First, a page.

This is why I was surprised to find that, for some and in some circles, Hume's thought it considered to be clearly dead, dead, dead.

Jun 25, 2011

Data and ambiguities

Religious data is meant to give us facts, measurable things, things we can know we know about religion in the world today.

And we may well be living in a golden age of religious data -- Try figuring out how many people were optimistic about the future the year C.I. Scofield went to jail or, say, what percentage of Protestants held Calvinistic beliefs about Total Depravity when Charles Finney said humans could make revivals happen, and you quickly learn to appreciate the amount of information we have today.

But.

What I really appreciate is how this data can spotlight what we don't know. The ambiguities.

Jun 22, 2011

Hermeneutics, and the problem of possible viable positions

If you look at the Bible hermeneutics debate in the Fundamentalist-Modernist controversies (as my students are doing at the moment), you see that there are two questions, or two parts of one question. The debate mostly centered on just the one, but it should be broken down into parts as the hermeneutics question, as it played out and got answered in early 20th century American Christianity, really did have two parts.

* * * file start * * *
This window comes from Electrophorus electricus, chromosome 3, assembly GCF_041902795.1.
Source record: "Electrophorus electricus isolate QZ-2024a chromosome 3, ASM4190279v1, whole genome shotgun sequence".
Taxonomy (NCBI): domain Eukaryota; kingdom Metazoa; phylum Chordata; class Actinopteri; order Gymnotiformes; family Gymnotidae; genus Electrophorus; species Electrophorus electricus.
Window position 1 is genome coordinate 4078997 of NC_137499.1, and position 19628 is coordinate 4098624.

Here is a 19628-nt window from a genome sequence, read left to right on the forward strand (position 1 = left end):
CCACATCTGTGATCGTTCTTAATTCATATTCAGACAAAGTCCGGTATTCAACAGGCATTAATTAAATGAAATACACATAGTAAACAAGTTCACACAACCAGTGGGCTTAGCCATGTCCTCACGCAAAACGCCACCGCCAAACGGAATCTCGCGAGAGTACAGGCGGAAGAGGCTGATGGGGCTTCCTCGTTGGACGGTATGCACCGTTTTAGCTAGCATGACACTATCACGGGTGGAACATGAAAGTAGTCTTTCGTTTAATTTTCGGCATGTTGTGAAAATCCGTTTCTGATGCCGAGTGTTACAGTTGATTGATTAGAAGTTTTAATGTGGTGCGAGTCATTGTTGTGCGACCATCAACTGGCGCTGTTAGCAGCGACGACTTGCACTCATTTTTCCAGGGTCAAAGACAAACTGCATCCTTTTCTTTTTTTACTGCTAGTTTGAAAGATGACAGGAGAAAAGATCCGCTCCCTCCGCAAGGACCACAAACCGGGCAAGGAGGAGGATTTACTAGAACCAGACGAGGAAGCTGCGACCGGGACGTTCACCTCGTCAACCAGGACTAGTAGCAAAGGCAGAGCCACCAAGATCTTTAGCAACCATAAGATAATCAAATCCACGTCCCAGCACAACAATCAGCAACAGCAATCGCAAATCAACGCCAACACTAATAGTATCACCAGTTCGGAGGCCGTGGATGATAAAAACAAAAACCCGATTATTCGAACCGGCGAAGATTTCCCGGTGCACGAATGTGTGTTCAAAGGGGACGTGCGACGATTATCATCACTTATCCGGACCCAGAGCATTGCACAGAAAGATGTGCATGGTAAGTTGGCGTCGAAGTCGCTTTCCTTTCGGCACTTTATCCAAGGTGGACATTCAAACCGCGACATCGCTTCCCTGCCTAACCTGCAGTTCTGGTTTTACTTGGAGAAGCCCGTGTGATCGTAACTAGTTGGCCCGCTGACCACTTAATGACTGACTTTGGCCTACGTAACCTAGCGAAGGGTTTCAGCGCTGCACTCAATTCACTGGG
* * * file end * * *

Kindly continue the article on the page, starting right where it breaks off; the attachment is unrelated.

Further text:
Make it:
A. Is the historical-critical method of reading right?
B. Is the historical-method compatible with orthodox Christianity?

The fight was mostly re: B, but A was there nonetheless. That's not as true today.
And then even the headstone's gone

Jun 21, 2011

And then everything got horrible

Declension narratives are stupid. They're just: nostalgia, nostalgia, nostalgia, fall off a cliff.

What it means if you say you say grace before meals

As a quote to sum up the "God Gap" in American politics, David E. Campbell's is perfect:

"If I know whether you say grace before meals every day, I can probably predict how you vote," said Notre Dame political scientist David E. Campbell.

It's perfect, which is probably why it has cropped up everywhere since Campbell said it earlier this month. It's fast on its way to becoming the quote on this topic, the one always pulled out to bolster the point. All we need now is for it to get misattributed to someone more famous than a political scientist and get repeated in a thousand churches and a million Bible studies.

You can already tell -- this quote is going to be spoken of as simply, obviously and blindingly true.

So it's too bad it's slightly off, slightly but importantly wrong.

What the prognosticator needs is not to know whether or not you say grace regularly, but whether or not you say you say grace every day.